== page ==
Pilgrims march to abolish poverty

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The Independent Online
IN THE Middle Ages many pilgrims set out on foot and by boat for Jerusalem. Their goal was to reach the holy city. Next Sunday nine latter- day Christian pilgrims will set out on a relatively modest 670-mile walk from Iona in Scotland to London's Trafalgar Square.

Yet the aim of their pilgrimage is, they claim, far more ambitious than those undertaken centuries ago. They do not want to visit another country - they want to change this one.

The walkers will be joined for part of the journey by bishops and MPs and, they hope, thousands of ordinary citizens. They will arrive in London on 17 October - the United Nations Day for the Eradication of Poverty. They will not carry relics but statistics and they will not be petitioning the Blessed Virgin Mary but the Prime Minister. They seek nothing less than to eradicate poverty in the UK.

The 10-week People's Pilgrimage has been inspired by the success of the Jubilee 2000 campaign to force western governments to cancel the debts of the poorest countries.

"The existence of poverty diminishes the lives of everybody, not just the poor," explained Niall Cooper of Church Action on Poverty, which is organising the Pilgrimage. "Poverty is not an act of God."

Currently 15 million people, more than a quarter of the population, are on means-tested benefits. One child in three lives in a household where the diet is inadequate, health vulnerable and life expectancy five years less than in more affluent homes.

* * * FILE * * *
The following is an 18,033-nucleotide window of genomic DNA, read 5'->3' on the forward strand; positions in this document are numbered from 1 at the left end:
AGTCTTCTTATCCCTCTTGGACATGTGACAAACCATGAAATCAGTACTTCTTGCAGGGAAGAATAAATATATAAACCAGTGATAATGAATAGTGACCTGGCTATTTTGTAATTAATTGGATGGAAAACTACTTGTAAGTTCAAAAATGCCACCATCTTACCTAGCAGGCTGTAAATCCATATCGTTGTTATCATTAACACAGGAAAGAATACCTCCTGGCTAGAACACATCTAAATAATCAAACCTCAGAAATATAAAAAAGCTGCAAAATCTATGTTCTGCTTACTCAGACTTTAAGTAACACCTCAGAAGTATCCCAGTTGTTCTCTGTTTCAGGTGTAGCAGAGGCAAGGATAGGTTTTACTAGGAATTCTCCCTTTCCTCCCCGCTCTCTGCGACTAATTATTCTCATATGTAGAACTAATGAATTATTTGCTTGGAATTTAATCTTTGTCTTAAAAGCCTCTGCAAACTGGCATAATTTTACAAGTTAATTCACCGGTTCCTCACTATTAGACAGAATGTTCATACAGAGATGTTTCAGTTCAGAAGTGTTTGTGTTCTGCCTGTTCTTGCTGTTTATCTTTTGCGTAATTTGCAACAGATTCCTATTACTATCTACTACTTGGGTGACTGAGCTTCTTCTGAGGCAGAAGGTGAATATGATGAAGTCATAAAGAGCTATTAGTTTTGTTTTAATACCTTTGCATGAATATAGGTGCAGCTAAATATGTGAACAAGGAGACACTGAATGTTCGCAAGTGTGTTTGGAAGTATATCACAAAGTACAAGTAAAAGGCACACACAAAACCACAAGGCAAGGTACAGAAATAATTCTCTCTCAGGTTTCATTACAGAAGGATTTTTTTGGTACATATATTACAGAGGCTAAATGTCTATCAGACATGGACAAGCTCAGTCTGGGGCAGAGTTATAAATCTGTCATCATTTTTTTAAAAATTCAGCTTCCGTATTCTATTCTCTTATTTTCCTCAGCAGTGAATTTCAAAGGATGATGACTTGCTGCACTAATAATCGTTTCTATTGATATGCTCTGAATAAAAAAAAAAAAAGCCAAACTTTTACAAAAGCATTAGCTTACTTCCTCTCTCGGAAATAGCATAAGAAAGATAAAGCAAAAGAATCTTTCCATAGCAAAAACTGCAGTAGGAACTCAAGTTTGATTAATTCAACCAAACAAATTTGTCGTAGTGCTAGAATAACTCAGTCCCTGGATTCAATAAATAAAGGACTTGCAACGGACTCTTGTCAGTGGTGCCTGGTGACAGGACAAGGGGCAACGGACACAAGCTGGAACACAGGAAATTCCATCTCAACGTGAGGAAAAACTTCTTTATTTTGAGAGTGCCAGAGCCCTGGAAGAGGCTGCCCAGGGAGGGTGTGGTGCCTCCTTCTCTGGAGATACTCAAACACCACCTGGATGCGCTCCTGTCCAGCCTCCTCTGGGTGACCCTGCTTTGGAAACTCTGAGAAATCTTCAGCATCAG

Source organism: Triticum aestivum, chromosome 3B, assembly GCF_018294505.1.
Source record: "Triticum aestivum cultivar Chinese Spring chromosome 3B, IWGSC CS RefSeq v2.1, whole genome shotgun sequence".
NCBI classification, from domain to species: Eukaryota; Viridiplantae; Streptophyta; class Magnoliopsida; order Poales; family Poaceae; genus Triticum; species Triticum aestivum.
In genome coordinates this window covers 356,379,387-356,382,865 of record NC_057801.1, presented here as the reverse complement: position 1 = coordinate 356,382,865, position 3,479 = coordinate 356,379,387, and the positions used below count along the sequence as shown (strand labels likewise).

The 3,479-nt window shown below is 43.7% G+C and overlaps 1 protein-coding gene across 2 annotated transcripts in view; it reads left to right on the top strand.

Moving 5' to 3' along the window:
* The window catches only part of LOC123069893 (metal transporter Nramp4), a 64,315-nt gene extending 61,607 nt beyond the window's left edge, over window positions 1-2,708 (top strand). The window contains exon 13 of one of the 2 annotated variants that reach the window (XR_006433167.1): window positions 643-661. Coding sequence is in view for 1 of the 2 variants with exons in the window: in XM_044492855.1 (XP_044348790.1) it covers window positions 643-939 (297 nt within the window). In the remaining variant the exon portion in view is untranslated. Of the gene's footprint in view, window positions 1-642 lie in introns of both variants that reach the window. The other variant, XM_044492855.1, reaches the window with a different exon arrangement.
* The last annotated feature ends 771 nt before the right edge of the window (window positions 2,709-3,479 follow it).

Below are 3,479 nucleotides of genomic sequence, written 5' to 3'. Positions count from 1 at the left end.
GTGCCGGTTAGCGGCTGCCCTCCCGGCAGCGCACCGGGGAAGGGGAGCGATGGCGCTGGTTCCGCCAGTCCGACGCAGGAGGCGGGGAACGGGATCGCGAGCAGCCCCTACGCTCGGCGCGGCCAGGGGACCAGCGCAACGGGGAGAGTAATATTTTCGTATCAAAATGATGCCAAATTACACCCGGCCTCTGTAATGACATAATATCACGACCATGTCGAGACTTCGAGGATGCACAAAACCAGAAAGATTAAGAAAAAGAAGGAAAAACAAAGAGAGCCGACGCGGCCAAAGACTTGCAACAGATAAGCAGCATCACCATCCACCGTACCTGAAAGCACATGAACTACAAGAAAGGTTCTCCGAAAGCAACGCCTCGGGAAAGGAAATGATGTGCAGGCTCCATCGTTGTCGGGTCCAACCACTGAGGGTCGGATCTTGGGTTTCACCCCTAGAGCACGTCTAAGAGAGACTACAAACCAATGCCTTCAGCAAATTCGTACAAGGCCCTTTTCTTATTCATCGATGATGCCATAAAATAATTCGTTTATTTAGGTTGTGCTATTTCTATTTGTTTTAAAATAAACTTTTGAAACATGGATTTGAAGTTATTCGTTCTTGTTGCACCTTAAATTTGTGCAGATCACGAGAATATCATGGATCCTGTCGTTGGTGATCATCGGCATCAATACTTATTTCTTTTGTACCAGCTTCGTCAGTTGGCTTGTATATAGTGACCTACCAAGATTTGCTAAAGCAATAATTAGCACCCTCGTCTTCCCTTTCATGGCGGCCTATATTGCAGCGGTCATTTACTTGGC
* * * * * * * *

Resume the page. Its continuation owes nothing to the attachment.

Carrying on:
Merryn Hellier, 60, a retired piano teacher from Hereford, who will be walking the 670 miles herself, did not know such poverty still existed in Britain until she became friends with Sheena, a young mother who lives in her home town.

Since her husband left, Sheena raises her family of three alone. She could have taken cleaning or washing jobs, but only for less pay than her benefit entitlement. Raised in care, with few formal educational qualifications, her ambition was to teach. But having gained a training place, she had no funds left after tuition and travel to cover the cost of her three-year-old's childcare.

"Sure she was not in absolute poverty but she was deprived and socially excluded all the same," said Merryn. "People in comfortable Britain have no idea what a struggle life is for the poor. They just assume they are scroungers and layabouts.

"That's what pilgrim power is all about - making comfortable Britain aware of what life is like for so many."